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Just fished these tube pickups made from spent shotgun shells .

my first attempt and they have got a resistance of 1.3k and 1.4k not very high but thats how far i got before the wire broke, dammit.

I taped one to a guitar and it sounds pretty good , bit fuzzy but I like that.

My question is if they are mounted on a guitar with a three way switch , when in the centre position ie both pickups , do the two pickups act like a humbucker or just two single coils

Thanks

Rich

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I take it the inside is a standard coil structure and not something off-the-wall.   If you did something special, the "normal rules" may not apply.

A humbucker works by placing two opposite-wound coils (one clockwise, one counter-clockwise) next to each other, with the magnet polarities reversed (one North one South). 

If the coils in your pickups are running the same direction and the magnets the same polarity, they'll act as two single coils.  If the polarity of the magnets is identical, you'll want to space them at least 2" away from one another to prevent the magnetic fields from fighting each other.

That's the "official" story.  Myself, I'd go ahead and try them and see how it sounds.  Some people like the sound of out-of-phase pickups. 

Thanks , I understand now .

So two single coils it is then.

Cheers

Wayfinder said:

I take it the inside is a standard coil structure and not something off-the-wall.   If you did something special, the "normal rules" may not apply.

A humbucker works by placing two opposite-wound coils (one clockwise, one counter-clockwise) next to each other, with the magnet polarities reversed (one North one South). 

If the coils in your pickups are running the same direction and the magnets the same polarity, they'll act as two single coils.  If the polarity of the magnets is identical, you'll want to space them at least 2" away from one another to prevent the magnetic fields from fighting each other.

That's the "official" story.  Myself, I'd go ahead and try them and see how it sounds.  Some people like the sound of out-of-phase pickups.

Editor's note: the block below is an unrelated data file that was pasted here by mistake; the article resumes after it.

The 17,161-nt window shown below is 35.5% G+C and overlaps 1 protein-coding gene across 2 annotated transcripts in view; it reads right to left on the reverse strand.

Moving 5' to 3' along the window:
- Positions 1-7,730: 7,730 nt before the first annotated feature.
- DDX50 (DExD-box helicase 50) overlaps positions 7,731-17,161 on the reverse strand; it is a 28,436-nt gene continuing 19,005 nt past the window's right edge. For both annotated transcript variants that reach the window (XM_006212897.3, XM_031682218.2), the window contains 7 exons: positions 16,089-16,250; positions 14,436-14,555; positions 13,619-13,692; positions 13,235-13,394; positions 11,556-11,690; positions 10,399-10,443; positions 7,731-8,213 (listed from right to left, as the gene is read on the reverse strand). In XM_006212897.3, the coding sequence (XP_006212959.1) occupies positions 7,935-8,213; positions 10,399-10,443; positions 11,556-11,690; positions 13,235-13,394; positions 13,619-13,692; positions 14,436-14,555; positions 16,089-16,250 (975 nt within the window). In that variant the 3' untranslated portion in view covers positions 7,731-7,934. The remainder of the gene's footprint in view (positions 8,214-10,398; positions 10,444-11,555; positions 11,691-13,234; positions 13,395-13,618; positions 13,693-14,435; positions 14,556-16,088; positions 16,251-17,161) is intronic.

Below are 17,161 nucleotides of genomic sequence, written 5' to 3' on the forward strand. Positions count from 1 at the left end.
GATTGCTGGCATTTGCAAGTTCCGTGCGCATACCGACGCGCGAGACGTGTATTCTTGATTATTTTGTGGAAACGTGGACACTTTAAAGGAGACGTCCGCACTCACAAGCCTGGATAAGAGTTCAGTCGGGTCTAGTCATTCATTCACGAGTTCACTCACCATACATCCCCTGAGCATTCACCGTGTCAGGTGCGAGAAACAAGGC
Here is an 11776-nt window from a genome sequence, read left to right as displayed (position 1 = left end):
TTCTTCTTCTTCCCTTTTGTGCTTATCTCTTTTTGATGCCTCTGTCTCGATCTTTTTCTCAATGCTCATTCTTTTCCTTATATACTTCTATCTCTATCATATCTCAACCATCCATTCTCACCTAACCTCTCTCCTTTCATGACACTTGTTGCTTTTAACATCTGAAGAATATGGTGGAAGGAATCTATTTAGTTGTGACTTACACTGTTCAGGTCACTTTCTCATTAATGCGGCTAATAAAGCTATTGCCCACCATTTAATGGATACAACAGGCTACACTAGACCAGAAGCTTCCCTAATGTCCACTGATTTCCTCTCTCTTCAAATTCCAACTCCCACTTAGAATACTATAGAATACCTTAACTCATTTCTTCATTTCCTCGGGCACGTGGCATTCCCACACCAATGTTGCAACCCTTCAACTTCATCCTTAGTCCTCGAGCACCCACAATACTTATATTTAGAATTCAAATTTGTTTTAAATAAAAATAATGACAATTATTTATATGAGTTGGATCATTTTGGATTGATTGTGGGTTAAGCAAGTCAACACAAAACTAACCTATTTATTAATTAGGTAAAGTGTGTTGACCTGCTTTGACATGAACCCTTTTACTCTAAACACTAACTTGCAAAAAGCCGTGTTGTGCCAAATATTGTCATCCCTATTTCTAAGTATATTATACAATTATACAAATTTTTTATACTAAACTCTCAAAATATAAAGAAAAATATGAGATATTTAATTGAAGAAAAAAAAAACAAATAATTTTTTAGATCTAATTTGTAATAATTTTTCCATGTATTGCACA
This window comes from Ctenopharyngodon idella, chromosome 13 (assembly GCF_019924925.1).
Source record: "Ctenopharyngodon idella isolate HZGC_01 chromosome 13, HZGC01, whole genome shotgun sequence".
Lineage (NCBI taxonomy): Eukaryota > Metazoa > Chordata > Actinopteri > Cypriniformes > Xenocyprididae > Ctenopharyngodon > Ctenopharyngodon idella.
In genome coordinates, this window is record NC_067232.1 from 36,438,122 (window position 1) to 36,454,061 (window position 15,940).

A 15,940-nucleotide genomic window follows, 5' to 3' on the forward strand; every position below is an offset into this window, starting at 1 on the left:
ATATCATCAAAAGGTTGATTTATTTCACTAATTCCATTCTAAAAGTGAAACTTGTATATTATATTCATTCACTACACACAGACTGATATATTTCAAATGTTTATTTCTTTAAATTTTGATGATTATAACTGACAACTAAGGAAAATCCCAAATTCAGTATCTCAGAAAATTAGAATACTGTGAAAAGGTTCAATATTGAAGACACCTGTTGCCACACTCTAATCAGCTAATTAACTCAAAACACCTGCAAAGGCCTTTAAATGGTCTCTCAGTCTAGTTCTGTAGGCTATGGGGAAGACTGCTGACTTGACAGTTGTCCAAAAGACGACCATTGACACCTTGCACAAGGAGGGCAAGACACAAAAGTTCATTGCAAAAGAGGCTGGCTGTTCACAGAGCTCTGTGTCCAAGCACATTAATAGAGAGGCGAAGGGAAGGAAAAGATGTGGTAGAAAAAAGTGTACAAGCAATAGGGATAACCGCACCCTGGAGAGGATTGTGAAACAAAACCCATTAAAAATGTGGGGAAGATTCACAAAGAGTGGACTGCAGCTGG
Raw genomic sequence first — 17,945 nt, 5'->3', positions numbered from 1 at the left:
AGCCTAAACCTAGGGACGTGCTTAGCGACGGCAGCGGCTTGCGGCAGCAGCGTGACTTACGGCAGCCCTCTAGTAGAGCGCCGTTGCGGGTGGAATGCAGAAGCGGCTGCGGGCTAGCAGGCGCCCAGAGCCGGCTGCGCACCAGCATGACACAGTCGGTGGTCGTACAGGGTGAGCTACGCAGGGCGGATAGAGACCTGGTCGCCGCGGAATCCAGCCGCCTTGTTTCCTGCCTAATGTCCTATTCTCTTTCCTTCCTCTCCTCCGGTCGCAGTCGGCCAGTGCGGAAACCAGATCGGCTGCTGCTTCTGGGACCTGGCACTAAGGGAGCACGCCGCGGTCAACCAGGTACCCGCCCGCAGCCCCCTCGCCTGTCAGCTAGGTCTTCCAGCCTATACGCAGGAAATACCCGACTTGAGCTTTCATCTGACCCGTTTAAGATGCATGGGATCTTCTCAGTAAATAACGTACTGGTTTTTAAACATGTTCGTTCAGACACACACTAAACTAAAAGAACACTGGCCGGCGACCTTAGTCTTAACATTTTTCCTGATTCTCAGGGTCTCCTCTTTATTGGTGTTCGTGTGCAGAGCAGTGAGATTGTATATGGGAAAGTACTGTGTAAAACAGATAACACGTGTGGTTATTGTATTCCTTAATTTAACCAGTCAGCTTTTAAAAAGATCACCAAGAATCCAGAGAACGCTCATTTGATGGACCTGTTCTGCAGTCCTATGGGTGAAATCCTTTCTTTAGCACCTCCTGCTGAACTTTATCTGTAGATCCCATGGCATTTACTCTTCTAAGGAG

Also of note here is that the coils do not need to be reverse wound from each other necessarily, only connected electrically reversed or out of phase from one another.  The classic example is the original Patent Applied For Humbucker designed by Seth Lover for Gibson where coil #1's start lead is grounded and its finish lead is connected in series to coil #2's finish lead, then coil #2's start lead is connected to hot.  Both coils are wound in the same direction on the winder.  If the coils are wound in opposite directions from one another then coil #1's start lead could still be ground but its finish lead would now be connected in series to coil #2's start lead and coil #2's finish lead connected to hot.  In both cases each coil has the opposite magnetic polarity from one another as well as being out of phase electrically from one another.

Thanks for that explanation Andrew, I was thinking along those lines but didnt know how to explain it.

so i should be able to wire it so pos 1 is neck pos2 is both out of phase pos3 bridge.

Will be intersting to see what it sounds like when I get it together

In my example above, that would be considered series humbucking and will yield the most signal output.  With a common 3 way switch you would able to achieve parallel humbucking which will not yield as much output, but still be humbucking if the criteria is met that electrically and magnetically both coils are out of phase to one another.

You could also connect the coils so they are out of phase but not humbucking (by both coils having the same magnetic pole) which will yield the least signal output of all possibilities and sound notched or nasally which can be good depending on your taste.

thanks for explaining this to me , I wish Id payed more attention now to which way the magnets were oriented when I wound them.

Thanks again Andrew for the valuable information

Cheers

Rich

You can still figure it out easily enough knowing that like poles will repel each other while opposite poles attract.  So take a small magnet you have on hand and touch one of its poles to your pickups magnets and see if it attracts or repels.  You could do this with a magnetic compass as well.

Richard said:

thanks for explaining this to me , I wish Id payed more attention now to which way the magnets were oriented when I wound them.

Thanks again Andrew for the valuable information

Cheers

Rich

Thanks for that info Andrew.  I wasn't aware of that.  Opens up whole new possibilities.  : )

Andrew Hanrahan said:

Also of note here is that the coils do not need to be reverse wound from each other necessarily, only connected electrically reversed or out of phase from one another.  The classic example is the original Patent Applied For Humbucker designed by Seth Lover for Gibson where coil #1's start lead is grounded and its finish lead is connected in series to coil #2's finish lead, then coil #2's start lead is connected to hot.  Both coils are wound in the same direction on the winder.  If the coils are wound in opposite directions from one another then coil #1's start lead could still be ground but its finish lead would now be connected in series to coil #2's start lead and coil #2's finish lead connected to hot.  In both cases each coil has the opposite magnetic polarity from one another as well as being out of phase electrically from one another.

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